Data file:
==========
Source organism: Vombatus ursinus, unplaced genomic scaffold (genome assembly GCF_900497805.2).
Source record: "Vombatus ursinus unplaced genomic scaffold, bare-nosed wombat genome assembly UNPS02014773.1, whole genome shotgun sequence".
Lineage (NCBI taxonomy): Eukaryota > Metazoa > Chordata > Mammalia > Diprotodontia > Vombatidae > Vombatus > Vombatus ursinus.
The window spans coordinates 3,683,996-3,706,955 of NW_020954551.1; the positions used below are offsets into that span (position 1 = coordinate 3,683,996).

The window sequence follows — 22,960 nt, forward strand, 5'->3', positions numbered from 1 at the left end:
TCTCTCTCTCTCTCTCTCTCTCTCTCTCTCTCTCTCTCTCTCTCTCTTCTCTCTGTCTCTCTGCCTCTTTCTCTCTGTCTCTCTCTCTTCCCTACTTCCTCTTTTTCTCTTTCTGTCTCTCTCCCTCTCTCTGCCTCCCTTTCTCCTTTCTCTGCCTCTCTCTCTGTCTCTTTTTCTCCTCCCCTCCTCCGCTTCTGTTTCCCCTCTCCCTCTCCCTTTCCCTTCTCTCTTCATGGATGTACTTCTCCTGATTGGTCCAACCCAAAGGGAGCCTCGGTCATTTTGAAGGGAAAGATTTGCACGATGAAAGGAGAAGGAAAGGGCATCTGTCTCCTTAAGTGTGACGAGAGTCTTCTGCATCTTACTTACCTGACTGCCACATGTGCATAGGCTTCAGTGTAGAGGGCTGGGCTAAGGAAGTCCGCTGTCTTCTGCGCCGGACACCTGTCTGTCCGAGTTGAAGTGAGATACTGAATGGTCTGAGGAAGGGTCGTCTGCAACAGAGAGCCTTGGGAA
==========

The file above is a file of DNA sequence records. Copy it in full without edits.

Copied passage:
Source organism: Vombatus ursinus, unplaced genomic scaffold (genome assembly GCF_900497805.2).
Source record: "Vombatus ursinus unplaced genomic scaffold, bare-nosed wombat genome assembly UNPS02014773.1, whole genome shotgun sequence".
Lineage (NCBI taxonomy): Eukaryota > Metazoa > Chordata > Mammalia > Diprotodontia > Vombatidae > Vombatus > Vombatus ursinus.
The window spans coordinates 3,683,996-3,706,955 of NW_020954551.1; the positions used below are offsets into that span (position 1 = coordinate 3,683,996).

The window sequence follows — 22,960 nt, forward strand, 5'->3', positions numbered from 1 at the left end:
TCTCTCTCTCTCTCTCTCTCTCTCTCTCTCTCTCTCTCTCTCTCTCTTCTCTCTGTCTCTCTGCCTCTTTCTCTCTGTCTCTCTCTCTTCCCTACTTCCTCTTTTTCTCTTTCTGTCTCTCTCCCTCTCTCTGCCTCCCTTTCTCCTTTCTCTGCCTCTCTCTCTGTCTCTTTTTCTCCTCCCCTCCTCCGCTTCTGTTTCCCCTCTCCCTCTCCCTTTCCCTTCTCTCTTCATGGATGTACTTCTCCTGATTGGTCCAACCCAAAGGGAGCCTCGGTCATTTTGAAGGGAAAGATTTGCACGATGAAAGGAGAAGGAAAGGGCATCTGTCTCCTTAAGTGTGACGAGAGTCTTCTGCATCTTACTTACCTGACTGCCACATGTGCATAGGCTTCAGTGTAGAGGGCTGGGCTAAGGAAGTCCGCTGTCTTCTGCGCCGGACACCTGTCTGTCCGAGTTGAAGTGAGATACTGAATGGTCTGAGGAAGGGTCGTCTGCAACAGAGAGCCTTGGGAA